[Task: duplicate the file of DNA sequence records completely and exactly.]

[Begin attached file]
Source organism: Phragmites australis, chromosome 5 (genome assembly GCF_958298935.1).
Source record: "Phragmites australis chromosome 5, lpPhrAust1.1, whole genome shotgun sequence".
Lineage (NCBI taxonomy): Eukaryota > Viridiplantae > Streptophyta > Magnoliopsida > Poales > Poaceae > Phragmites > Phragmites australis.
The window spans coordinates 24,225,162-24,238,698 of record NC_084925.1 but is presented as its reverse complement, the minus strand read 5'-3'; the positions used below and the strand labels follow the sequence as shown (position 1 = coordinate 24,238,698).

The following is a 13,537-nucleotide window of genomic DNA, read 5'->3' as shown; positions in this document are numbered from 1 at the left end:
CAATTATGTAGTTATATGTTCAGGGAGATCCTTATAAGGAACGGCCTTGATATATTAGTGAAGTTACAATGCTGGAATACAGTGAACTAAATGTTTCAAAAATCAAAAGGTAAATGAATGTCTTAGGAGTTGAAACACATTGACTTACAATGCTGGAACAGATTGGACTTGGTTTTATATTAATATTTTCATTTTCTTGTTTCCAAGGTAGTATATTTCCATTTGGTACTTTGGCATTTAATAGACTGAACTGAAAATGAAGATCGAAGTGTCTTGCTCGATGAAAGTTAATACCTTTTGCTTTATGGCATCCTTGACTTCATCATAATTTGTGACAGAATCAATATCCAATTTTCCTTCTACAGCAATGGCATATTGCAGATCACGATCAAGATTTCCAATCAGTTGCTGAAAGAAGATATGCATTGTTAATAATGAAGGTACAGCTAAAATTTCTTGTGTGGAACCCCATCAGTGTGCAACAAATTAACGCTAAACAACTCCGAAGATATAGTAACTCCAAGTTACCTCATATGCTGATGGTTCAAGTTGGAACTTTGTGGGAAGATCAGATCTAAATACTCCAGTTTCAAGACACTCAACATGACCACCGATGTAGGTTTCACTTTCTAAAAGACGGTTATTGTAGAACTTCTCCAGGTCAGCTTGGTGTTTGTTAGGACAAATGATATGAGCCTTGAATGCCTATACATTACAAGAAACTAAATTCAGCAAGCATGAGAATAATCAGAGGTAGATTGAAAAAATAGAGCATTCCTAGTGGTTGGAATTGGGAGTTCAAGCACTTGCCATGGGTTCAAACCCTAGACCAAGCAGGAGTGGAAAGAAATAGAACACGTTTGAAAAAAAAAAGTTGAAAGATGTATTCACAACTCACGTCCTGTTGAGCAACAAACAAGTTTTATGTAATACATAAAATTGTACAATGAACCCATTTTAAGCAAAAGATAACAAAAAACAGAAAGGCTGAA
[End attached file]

Source organism: Phragmites australis, chromosome 5 (genome assembly GCF_958298935.1).
Source record: "Phragmites australis chromosome 5, lpPhrAust1.1, whole genome shotgun sequence".
Lineage (NCBI taxonomy): Eukaryota > Viridiplantae > Streptophyta > Magnoliopsida > Poales > Poaceae > Phragmites > Phragmites australis.
The window spans coordinates 24,225,162-24,238,698 of record NC_084925.1 but is presented as its reverse complement, the minus strand read 5'-3'; the positions used below and the strand labels follow the sequence as shown (position 1 = coordinate 24,238,698).

The following is a 13,537-nucleotide window of genomic DNA, read 5'->3' as shown; positions in this document are numbered from 1 at the left end:
CAATTATGTAGTTATATGTTCAGGGAGATCCTTATAAGGAACGGCCTTGATATATTAGTGAAGTTACAATGCTGGAATACAGTGAACTAAATGTTTCAAAAATCAAAAGGTAAATGAATGTCTTAGGAGTTGAAACACATTGACTTACAATGCTGGAACAGATTGGACTTGGTTTTATATTAATATTTTCATTTTCTTGTTTCCAAGGTAGTATATTTCCATTTGGTACTTTGGCATTTAATAGACTGAACTGAAAATGAAGATCGAAGTGTCTTGCTCGATGAAAGTTAATACCTTTTGCTTTATGGCATCCTTGACTTCATCATAATTTGTGACAGAATCAATATCCAATTTTCCTTCTACAGCAATGGCATATTGCAGATCACGATCAAGATTTCCAATCAGTTGCTGAAAGAAGATATGCATTGTTAATAATGAAGGTACAGCTAAAATTTCTTGTGTGGAACCCCATCAGTGTGCAACAAATTAACGCTAAACAACTCCGAAGATATAGTAACTCCAAGTTACCTCATATGCTGATGGTTCAAGTTGGAACTTTGTGGGAAGATCAGATCTAAATACTCCAGTTTCAAGACACTCAACATGACCACCGATGTAGGTTTCACTTTCTAAAAGACGGTTATTGTAGAACTTCTCCAGGTCAGCTTGGTGTTTGTTAGGACAAATGATATGAGCCTTGAATGCCTATACATTACAAGAAACTAAATTCAGCAAGCATGAGAATAATCAGAGGTAGATTGAAAAAATAGAGCATTCCTAGTGGTTGGAATTGGGAGTTCAAGCACTTGCCATGGGTTCAAACCCTAGACCAAGCAGGAGTGGAAAGAAATAGAACACGTTTGAAAAAAAAAAGTTGAAAGATGTATTCACAACTCACGTCCTGTTGAGCAACAAACAAGTTTTATGTAATACATAAAATTGTACAATGAACCCATTTTAAGCAAAAGATAACAAAAAACAGAAAGGCTGAA